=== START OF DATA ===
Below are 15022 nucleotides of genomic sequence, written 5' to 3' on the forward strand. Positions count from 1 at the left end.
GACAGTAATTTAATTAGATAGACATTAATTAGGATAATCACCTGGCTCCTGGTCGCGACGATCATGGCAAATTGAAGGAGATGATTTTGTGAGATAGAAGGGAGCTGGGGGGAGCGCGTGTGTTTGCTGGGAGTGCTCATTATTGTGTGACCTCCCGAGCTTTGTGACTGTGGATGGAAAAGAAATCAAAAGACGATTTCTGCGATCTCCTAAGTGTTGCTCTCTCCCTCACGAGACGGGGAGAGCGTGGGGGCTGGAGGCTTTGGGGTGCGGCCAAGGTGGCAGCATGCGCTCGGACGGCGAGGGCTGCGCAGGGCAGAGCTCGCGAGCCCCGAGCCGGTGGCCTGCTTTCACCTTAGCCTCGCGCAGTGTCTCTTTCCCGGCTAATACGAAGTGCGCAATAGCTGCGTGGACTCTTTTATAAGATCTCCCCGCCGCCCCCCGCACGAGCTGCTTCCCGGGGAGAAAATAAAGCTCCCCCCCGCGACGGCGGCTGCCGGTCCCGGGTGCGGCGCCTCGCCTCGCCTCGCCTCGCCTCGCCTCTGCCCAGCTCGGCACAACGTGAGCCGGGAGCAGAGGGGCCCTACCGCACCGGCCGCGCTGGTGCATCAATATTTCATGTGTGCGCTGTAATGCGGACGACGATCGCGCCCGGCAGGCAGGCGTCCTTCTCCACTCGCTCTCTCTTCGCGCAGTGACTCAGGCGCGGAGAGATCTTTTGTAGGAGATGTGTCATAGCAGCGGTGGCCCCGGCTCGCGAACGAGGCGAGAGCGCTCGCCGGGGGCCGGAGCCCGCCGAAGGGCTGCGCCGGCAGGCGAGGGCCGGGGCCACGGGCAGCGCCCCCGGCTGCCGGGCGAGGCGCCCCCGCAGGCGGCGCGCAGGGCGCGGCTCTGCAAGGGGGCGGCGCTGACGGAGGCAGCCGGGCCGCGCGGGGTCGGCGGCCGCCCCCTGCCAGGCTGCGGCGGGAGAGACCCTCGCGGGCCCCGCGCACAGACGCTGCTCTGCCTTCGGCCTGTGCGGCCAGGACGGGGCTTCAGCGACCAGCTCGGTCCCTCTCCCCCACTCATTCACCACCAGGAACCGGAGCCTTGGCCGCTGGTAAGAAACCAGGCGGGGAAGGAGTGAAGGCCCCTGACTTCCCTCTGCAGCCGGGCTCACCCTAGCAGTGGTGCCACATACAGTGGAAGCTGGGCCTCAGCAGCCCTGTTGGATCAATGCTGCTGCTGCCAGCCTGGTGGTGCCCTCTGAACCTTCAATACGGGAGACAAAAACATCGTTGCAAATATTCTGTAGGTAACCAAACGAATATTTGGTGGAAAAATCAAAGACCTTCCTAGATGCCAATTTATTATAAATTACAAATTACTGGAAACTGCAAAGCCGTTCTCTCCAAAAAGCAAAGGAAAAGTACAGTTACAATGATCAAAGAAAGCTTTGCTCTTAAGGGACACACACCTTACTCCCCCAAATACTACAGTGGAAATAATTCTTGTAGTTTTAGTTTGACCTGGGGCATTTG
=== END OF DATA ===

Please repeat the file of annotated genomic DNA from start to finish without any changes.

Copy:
Below are 15022 nucleotides of genomic sequence, written 5' to 3' on the forward strand. Positions count from 1 at the left end.
GACAGTAATTTAATTAGATAGACATTAATTAGGATAATCACCTGGCTCCTGGTCGCGACGATCATGGCAAATTGAAGGAGATGATTTTGTGAGATAGAAGGGAGCTGGGGGGAGCGCGTGTGTTTGCTGGGAGTGCTCATTATTGTGTGACCTCCCGAGCTTTGTGACTGTGGATGGAAAAGAAATCAAAAGACGATTTCTGCGATCTCCTAAGTGTTGCTCTCTCCCTCACGAGACGGGGAGAGCGTGGGGGCTGGAGGCTTTGGGGTGCGGCCAAGGTGGCAGCATGCGCTCGGACGGCGAGGGCTGCGCAGGGCAGAGCTCGCGAGCCCCGAGCCGGTGGCCTGCTTTCACCTTAGCCTCGCGCAGTGTCTCTTTCCCGGCTAATACGAAGTGCGCAATAGCTGCGTGGACTCTTTTATAAGATCTCCCCGCCGCCCCCCGCACGAGCTGCTTCCCGGGGAGAAAATAAAGCTCCCCCCCGCGACGGCGGCTGCCGGTCCCGGGTGCGGCGCCTCGCCTCGCCTCGCCTCGCCTCGCCTCTGCCCAGCTCGGCACAACGTGAGCCGGGAGCAGAGGGGCCCTACCGCACCGGCCGCGCTGGTGCATCAATATTTCATGTGTGCGCTGTAATGCGGACGACGATCGCGCCCGGCAGGCAGGCGTCCTTCTCCACTCGCTCTCTCTTCGCGCAGTGACTCAGGCGCGGAGAGATCTTTTGTAGGAGATGTGTCATAGCAGCGGTGGCCCCGGCTCGCGAACGAGGCGAGAGCGCTCGCCGGGGGCCGGAGCCCGCCGAAGGGCTGCGCCGGCAGGCGAGGGCCGGGGCCACGGGCAGCGCCCCCGGCTGCCGGGCGAGGCGCCCCCGCAGGCGGCGCGCAGGGCGCGGCTCTGCAAGGGGGCGGCGCTGACGGAGGCAGCCGGGCCGCGCGGGGTCGGCGGCCGCCCCCTGCCAGGCTGCGGCGGGAGAGACCCTCGCGGGCCCCGCGCACAGACGCTGCTCTGCCTTCGGCCTGTGCGGCCAGGACGGGGCTTCAGCGACCAGCTCGGTCCCTCTCCCCCACTCATTCACCACCAGGAACCGGAGCCTTGGCCGCTGGTAAGAAACCAGGCGGGGAAGGAGTGAAGGCCCCTGACTTCCCTCTGCAGCCGGGCTCACCCTAGCAGTGGTGCCACATACAGTGGAAGCTGGGCCTCAGCAGCCCTGTTGGATCAATGCTGCTGCTGCCAGCCTGGTGGTGCCCTCTGAACCTTCAATACGGGAGACAAAAACATCGTTGCAAATATTCTGTAGGTAACCAAACGAATATTTGGTGGAAAAATCAAAGACCTTCCTAGATGCCAATTTATTATAAATTACAAATTACTGGAAACTGCAAAGCCGTTCTCTCCAAAAAGCAAAGGAAAAGTACAGTTACAATGATCAAAGAAAGCTTTGCTCTTAAGGGACACACACCTTACTCCCCCAAATACTACAGTGGAAATAATTCTTGTAGTTTTAGTTTGACCTGGGGCATTTG